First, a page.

Barks-Ruggles: In Kazakhstan, despite some modest improvements that we saw in things like trafficking in persons, the human rights record there remained poor. There were new restrictions on the media, continued harassment of the opposition and, very troubling to us -- and this is a trend that we've seen across a number of countries in Central Asia, as well as with Russia -- increasing constraints on NGOs in civil society that are trying to work with the government to improve their own accountability mechanisms and their own institutions.
RFE/RL: Turkmenistan has long been regarded as a fairly closed state. Does this mean that its human rights record is poor?
Barks-Ruggles: Turkmenistan was probably the most closed society in the region until December and the death of former President [Saparmurat] Niyazov. The new government there has hinted at some reforms. They've particularly emphasized education reform, for which we applaud them. It's a needed thing. But we will of course be looking to see how this very new government -- which just took office formally in February -- will undertake to improve what has been an extremely poor human rights record.
We'd like to see, for instance, greater media freedoms and opening for NGOs in civil society where there hasn't been in the past, opening political space for a greater diversity of opposition voices. And we'd like to see accountability for prisoners who were thrown into prison under the previous regime, including ICRC [International Committee of the Red Cross] access to their prisons.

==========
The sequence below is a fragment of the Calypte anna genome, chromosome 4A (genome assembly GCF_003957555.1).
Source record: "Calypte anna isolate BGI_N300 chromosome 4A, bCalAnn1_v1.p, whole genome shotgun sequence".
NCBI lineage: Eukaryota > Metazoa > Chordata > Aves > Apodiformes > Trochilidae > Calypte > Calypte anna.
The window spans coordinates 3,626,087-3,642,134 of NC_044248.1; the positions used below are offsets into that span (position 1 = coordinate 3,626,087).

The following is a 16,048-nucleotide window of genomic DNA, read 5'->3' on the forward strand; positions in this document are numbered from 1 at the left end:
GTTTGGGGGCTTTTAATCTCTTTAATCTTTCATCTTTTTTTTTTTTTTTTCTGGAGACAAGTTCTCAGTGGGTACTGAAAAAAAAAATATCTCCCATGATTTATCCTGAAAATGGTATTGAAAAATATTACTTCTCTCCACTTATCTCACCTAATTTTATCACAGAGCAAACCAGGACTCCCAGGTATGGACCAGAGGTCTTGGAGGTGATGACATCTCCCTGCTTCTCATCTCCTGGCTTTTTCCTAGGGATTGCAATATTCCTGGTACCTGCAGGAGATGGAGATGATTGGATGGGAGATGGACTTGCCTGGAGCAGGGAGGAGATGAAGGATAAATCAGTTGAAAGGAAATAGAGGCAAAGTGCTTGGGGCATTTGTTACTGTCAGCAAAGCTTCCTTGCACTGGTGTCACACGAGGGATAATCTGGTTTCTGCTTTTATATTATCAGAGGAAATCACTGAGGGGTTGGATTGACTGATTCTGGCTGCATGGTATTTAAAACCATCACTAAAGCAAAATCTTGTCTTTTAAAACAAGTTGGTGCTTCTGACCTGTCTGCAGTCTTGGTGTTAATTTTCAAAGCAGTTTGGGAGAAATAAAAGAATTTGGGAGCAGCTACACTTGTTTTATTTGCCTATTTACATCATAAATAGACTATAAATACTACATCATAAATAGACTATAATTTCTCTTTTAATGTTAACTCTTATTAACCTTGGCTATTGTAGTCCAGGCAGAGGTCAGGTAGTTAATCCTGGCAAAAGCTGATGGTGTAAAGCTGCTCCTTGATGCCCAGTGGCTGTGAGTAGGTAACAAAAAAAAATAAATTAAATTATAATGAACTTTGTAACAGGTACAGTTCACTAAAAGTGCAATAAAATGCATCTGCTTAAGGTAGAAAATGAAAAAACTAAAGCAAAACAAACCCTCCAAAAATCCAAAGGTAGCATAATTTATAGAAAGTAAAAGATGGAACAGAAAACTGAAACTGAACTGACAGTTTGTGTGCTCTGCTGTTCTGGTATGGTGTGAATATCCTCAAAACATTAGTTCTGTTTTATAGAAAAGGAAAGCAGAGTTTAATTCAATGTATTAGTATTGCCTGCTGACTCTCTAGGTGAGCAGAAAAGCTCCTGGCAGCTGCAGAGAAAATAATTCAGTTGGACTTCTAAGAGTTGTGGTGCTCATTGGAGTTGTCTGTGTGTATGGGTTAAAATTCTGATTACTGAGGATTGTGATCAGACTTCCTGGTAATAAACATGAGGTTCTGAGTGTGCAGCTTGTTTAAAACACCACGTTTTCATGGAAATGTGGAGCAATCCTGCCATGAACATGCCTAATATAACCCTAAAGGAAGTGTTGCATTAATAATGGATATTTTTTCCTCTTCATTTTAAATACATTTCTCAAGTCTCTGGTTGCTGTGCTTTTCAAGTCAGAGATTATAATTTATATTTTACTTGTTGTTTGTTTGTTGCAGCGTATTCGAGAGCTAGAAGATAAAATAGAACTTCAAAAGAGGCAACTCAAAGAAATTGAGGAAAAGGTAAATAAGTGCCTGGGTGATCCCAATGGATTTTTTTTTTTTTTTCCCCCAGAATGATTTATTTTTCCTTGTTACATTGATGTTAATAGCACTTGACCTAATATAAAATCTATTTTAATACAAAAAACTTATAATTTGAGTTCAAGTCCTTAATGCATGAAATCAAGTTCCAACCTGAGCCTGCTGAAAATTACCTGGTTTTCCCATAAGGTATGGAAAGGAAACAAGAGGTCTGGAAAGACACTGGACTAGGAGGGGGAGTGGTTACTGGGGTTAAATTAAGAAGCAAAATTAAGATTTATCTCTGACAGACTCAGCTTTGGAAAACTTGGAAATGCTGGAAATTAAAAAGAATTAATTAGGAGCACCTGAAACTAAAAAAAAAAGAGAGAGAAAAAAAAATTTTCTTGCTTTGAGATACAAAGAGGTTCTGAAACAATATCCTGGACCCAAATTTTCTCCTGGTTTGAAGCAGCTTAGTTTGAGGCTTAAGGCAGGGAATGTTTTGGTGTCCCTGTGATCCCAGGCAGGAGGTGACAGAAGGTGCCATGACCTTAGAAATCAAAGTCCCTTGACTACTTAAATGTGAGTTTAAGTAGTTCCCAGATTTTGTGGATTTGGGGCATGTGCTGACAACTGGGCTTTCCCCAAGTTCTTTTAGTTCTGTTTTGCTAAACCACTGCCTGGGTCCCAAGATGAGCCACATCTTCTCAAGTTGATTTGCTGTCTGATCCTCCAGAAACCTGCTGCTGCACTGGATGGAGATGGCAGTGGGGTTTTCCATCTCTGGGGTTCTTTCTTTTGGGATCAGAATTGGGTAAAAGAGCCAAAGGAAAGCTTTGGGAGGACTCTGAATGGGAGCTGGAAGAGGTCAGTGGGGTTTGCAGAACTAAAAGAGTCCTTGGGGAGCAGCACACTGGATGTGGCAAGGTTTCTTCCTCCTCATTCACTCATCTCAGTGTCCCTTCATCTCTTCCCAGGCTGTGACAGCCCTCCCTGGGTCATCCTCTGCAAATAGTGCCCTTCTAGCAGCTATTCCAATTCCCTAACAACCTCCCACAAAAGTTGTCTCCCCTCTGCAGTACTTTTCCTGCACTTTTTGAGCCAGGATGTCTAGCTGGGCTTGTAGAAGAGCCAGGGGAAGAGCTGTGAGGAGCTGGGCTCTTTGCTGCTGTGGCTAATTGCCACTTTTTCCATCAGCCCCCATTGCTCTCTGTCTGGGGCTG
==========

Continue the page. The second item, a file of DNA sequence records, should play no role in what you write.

RFE/RL: It's been nearly two years since the bloodshed at Andijon in eastern Uzbekistan. How have human rights fared in that country since then?
Barks-Ruggles: On Uzbekistan, this is a country that wasn't as closed as Turkmenistan, but has had a poor human rights record, and it continued to worsen over the last year. They've refused to authorize an independent international investigation as has been called for by the international community into the May 2005 events in Andijon.
There's been continued and increased pressure on NGOs in civil society. They've shuttered more than 200 NGOs, many of them local NGOs, in the last two years. And there's been a crackdown on political opposition and independent media there as well. So we continue to urge them to take a step back and work with the international community as has been called for. And we hope in the next year that we'll see some improvement, but this year, unfortunately, we didn't.